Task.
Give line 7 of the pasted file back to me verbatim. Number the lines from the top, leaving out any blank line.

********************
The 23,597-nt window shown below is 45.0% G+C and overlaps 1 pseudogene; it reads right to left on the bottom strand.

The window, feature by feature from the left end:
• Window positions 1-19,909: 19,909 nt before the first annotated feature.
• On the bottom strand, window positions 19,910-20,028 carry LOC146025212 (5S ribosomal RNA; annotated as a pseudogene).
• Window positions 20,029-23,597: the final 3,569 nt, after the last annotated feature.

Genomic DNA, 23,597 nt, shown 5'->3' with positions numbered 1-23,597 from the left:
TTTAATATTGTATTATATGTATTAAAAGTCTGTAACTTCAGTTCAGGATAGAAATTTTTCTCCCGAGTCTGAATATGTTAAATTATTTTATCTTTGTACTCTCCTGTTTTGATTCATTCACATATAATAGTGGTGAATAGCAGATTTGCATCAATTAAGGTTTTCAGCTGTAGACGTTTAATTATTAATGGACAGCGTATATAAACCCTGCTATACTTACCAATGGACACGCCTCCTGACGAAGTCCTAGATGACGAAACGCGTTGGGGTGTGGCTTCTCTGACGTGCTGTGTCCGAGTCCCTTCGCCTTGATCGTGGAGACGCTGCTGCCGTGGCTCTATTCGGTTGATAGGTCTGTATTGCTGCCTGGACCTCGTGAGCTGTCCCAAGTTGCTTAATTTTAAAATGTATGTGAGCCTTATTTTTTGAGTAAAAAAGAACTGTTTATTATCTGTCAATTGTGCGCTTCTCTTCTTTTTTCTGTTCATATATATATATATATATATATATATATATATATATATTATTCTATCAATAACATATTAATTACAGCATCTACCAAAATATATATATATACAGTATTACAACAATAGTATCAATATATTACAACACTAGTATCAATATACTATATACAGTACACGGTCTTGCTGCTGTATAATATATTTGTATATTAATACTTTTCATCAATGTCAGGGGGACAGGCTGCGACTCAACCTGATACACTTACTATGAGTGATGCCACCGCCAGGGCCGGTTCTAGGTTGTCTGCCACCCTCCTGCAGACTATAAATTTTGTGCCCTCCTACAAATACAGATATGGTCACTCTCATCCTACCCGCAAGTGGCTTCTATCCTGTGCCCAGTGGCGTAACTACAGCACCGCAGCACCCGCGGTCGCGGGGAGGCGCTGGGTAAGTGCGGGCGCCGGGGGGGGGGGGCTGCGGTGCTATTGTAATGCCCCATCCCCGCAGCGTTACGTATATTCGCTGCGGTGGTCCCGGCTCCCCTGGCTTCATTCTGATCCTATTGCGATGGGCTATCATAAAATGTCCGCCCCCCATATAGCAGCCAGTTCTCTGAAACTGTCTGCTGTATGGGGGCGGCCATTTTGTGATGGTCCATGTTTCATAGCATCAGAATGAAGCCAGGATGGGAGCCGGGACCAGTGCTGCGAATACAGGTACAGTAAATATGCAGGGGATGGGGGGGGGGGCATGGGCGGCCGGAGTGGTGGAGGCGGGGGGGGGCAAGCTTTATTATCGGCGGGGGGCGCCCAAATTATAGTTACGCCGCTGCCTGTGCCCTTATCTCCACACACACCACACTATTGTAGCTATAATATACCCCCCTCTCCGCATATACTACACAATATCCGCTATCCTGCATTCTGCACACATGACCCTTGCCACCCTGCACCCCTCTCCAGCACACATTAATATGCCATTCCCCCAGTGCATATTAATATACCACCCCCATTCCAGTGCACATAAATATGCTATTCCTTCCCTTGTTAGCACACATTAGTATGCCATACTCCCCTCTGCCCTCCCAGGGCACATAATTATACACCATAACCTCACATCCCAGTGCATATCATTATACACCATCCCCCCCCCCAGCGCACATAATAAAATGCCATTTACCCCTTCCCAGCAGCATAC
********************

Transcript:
TTTAATATTGTATTATATGTATTAAAAGTCTGTAACTTCAGTTCAGGATAGAAATTTTTCTCCCGAGTCTGAATATGTTAAATTATTTTATCTTTGTACTCTCCTGTTTTGATTCATTCACATATAATAGTGGTGAATAGCAGATTTGCATCAATTAAGGTTTTCAGCTGTAGACGTTTAATTATTAATGGACAGCGTATATAAACCCTGCTATACTTACCAATGGACACGCCTCCTGACGAAGTCCTAGATGACGAAACGCGTTGGGGTGTGGCTTCTCTGACGTGCTGTGTCCGAGTCCCTTCGCCTTGATCGTGGAGACGCTGCTGCCGTGGCTCTATTCGGTTGATAGGTCTGTATTGCTGCCTGGACCTCGTGAGCTGTCCCAAGTTGCTTAATTTTAAAATGTATGTGAGCCTTATTTTTTGAGTAAAAAAGAACTGTTTATTATCTGTCAATTGTGCGCTTCTCTTCTTTTTTCTGTTCATATATATATATATATATATATATATATATATATATATTATTCTATCAATAACATATTAATTACAGCATCTACCAAAATATATATATATACAGTATTACAACAATAGTATCAATATATTACAACACTAGTATCAATATACTATATACAGTACACGGTCTTGCTGCTGTATAATATATTTGTATATTAATACTTTTCATCAATGTCAGGGGGACAGGCTGCGACTCAACCTGATACACTTACTATGAGTGATGCCACCGCCAGGGCCGGTTCTAGGTTGTCTGCCACCCTCCTGCAGACTATAAATTTTGTGCCCTCCTACAAATACAGATATGGTCACTCTCATCCTACCCGCAAGTGGCTTCTATCCTGTGCCCAGTGGCGTAACTACAGCACCGCAGCACCCGCGGTCGCGGGGAGGCGCTGGGTAAGTGCGGGCGCCGGGGGGGGGGGGCTGCGGTGCTATTGTAATGCCCCATCCCCGCAGCGTTACGTATATTCGCTGCGGTGGTCCCGGCTCCCCTGGCTTCATTCTGATCCTATTGCGATGGGCTATCATAAAATGTCCGCCCCCCATATAGCAGCCAGTTCTCTGAAACTGTCTGCTGTATGGGGGCGGCCATTTTGTGATGGTCCATGTTTCATAGCATCAGAATGAAGCCAGGATGGGAGCCGGGACCAGTGCTGCGAATACAGGTACAGTAAATATGCAGGGGATGGGGGGGGGGGCATGGGCGGCCGGAGTGGTGGAGGCGGGGGGGGGCAAGCTTTATTATCGGCGGGGGGCGCCCAAATTATAGTTACGCCGCTGCCTGTGCCCTTATCTCCACACACACCACACTATTGTAGCTATAATATACCCCCCTCTCCGCATATACTACACAATATCCGCTATCCTGCATTCTGCACACATGACCCTTGCCACCCTGCACCCCTCTCCAGCACACATTAATATGCCATTCCCCCAGTGCATATTAATATACCACCCCCATTCCAGTGCACATAAATATGCTATTCCTTCCCTTGTTAGCACACATTAGTATGCCATACTCCCCTCTGCCCTCCCAGGGCACATAATTATACACCATAACCTCACATCCCAGTGCATATCATTATACACCATCCCCCCCCCCAGCGCACATAATAAAATGCCATTTACCCCTTCCCAGCAGCATAC